PARIS -- His coming-out party took place on one of tennis' grandest stages, in front of a record crowd of 27,000-plus flag-waving countrymen in Seville's Olympic Stadium. On that cool, early December day in 2004, 18-year-old Rafael Nadal Parera stared down the pressure and then-world No. 2 Andy Roddick in the second rubber of the Davis Cup finals, beating the more-seasoned American in four taut sets on red clay to stake his beloved España to what proved to be an insurmountable 2-0 lead.
Nadal's victory made him the youngest player ever, at 18 years, 6 months, to win a singles match in a Davis Cup final. But then Nadal's always been precocious, ever since he picked up a racket at age 4 and began hitting balls with the only coach he's ever known, his uncle Toni.
Growing up on the Balearic island of Majorca, off the eastern coast of Spain, Nadal was also a gifted soccer player. His uncle, Miguel Angel, was known as "The Beast" during a lengthy playing career with Real Majorca and FC Barcelona and played in the past three World Cups for Spain. Eventually a choice had to be made: el futbol or el tenis, and Nadal decided when he was 12 to stake his sporting future as an individual proprietor, taking on the entirety of the potential burdens and glories on his own shoulders.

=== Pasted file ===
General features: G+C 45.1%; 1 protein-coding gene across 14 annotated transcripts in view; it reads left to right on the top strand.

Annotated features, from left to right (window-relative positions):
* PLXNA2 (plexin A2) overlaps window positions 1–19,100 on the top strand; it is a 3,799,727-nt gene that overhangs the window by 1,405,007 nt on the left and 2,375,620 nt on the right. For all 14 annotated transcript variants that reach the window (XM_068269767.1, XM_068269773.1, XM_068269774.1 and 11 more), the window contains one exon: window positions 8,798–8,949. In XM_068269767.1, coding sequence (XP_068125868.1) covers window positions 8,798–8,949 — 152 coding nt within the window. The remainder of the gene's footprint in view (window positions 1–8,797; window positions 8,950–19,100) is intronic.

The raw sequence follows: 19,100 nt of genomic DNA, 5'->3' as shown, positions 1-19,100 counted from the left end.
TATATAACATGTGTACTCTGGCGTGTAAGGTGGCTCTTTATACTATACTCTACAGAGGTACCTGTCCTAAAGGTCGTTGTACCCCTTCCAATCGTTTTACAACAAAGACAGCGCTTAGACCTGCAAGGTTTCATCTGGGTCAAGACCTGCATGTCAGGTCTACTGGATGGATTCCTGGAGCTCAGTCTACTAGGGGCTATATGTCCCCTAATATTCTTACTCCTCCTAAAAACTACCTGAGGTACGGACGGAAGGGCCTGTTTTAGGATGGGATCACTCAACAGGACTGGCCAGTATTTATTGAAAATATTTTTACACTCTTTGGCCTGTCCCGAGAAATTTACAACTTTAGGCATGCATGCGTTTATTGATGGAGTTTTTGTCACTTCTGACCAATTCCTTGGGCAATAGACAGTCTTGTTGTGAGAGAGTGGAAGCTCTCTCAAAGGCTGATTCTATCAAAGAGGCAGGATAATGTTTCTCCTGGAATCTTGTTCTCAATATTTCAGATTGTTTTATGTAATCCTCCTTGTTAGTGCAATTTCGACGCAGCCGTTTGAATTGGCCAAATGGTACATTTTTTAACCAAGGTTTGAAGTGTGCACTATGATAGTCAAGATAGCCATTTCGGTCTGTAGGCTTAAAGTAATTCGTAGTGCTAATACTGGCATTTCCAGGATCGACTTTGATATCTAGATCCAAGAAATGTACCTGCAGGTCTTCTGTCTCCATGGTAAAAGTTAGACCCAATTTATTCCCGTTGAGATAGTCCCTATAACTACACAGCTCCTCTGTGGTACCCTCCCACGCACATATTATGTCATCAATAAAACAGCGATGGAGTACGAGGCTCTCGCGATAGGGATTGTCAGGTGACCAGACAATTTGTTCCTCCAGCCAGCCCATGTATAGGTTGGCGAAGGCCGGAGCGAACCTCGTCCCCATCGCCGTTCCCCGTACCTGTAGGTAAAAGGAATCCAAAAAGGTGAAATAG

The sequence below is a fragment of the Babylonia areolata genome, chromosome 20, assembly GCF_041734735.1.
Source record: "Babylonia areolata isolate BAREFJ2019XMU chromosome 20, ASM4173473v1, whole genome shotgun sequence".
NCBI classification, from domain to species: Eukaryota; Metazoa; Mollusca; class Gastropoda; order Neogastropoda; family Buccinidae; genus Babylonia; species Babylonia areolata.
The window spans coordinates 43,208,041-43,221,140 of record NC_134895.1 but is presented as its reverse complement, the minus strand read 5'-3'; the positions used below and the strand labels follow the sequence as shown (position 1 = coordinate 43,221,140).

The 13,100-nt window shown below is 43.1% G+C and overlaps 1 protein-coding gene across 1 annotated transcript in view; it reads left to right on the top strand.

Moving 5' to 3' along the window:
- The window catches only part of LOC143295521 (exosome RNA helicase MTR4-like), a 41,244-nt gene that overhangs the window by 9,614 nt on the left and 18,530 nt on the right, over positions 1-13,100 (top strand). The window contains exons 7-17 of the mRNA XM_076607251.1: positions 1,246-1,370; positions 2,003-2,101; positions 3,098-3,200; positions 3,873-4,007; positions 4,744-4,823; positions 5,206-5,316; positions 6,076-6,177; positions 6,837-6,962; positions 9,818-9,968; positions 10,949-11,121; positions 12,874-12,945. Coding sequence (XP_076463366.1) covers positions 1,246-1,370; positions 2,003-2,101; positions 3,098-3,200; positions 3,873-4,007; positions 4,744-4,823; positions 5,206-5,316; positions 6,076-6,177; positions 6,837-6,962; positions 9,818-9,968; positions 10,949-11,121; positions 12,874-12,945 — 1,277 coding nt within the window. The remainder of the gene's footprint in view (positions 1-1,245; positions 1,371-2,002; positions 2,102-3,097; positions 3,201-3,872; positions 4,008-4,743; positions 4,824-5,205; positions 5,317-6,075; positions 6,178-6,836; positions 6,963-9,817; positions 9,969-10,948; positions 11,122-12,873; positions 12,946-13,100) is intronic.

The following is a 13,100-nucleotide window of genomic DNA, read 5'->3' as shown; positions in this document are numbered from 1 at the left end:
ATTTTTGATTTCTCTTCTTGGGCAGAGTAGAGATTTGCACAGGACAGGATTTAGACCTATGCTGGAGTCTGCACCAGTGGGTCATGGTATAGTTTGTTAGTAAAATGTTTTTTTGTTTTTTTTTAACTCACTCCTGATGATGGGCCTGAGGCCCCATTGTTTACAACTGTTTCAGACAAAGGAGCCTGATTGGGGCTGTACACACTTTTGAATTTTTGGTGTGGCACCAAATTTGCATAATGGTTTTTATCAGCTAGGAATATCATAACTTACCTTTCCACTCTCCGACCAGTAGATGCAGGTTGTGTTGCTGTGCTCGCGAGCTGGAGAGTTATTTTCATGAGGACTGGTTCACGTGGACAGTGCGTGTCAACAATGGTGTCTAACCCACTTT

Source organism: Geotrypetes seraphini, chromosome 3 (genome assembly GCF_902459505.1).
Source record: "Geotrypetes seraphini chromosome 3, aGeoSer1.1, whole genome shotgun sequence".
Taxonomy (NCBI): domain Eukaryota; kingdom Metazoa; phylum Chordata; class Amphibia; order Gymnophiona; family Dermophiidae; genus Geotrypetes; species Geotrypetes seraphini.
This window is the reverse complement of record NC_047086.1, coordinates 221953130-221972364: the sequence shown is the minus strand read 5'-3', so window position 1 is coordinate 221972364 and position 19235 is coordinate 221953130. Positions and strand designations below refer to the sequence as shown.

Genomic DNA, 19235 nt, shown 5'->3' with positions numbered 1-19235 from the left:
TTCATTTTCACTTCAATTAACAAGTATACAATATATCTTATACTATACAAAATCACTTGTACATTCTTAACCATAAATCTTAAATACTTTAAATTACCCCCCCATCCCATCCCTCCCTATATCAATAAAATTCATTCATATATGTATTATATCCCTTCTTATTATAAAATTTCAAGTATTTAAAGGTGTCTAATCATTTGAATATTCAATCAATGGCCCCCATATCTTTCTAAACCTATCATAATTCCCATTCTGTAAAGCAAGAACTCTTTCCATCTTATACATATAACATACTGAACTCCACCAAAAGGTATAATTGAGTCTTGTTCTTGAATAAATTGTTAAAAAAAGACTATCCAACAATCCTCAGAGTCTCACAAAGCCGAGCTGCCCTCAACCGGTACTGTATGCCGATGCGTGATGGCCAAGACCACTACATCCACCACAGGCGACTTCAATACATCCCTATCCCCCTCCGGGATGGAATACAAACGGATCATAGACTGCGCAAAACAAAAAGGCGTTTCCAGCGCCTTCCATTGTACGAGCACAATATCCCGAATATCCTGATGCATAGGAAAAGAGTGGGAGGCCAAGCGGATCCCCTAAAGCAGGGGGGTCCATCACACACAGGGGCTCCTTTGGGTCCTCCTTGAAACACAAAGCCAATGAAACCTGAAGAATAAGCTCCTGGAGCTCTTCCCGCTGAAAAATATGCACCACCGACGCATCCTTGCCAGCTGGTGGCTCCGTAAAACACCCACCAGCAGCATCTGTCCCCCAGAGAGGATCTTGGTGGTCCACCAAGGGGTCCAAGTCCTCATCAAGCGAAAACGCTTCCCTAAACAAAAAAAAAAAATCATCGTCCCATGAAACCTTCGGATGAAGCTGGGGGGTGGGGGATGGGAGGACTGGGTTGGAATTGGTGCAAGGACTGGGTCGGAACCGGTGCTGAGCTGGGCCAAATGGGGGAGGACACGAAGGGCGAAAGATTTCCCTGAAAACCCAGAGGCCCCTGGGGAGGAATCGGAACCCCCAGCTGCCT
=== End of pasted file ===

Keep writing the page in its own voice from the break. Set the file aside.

It turned out to be a pretty wise decision.
At 14, he beat his childhood idol and fellow Majorcan, Carlos Moya, a Top-10 player, in an exhibition match. He turned pro at 15 and won his first Tour-level match two months shy of his 16th birthday. He made his Wimbledon debut at 17 in 2003 and reached the third round, the youngest to do so since Boris Becker in 1984. At 18, he overpowered Roddick in front of his countrymen and hoisted the Davis Cup, and at 19, he won the French Open on his first attempt.
The rest has become tennis history, as Nadal, who turned 20 last week, has launched an assault on many of the game's records and the legacies of many of its former greats. In fact, he's enjoyed so much success at such a relatively young age that comparisons with other tennis greats don't always suffice to speak of his impact on the sporting landscape.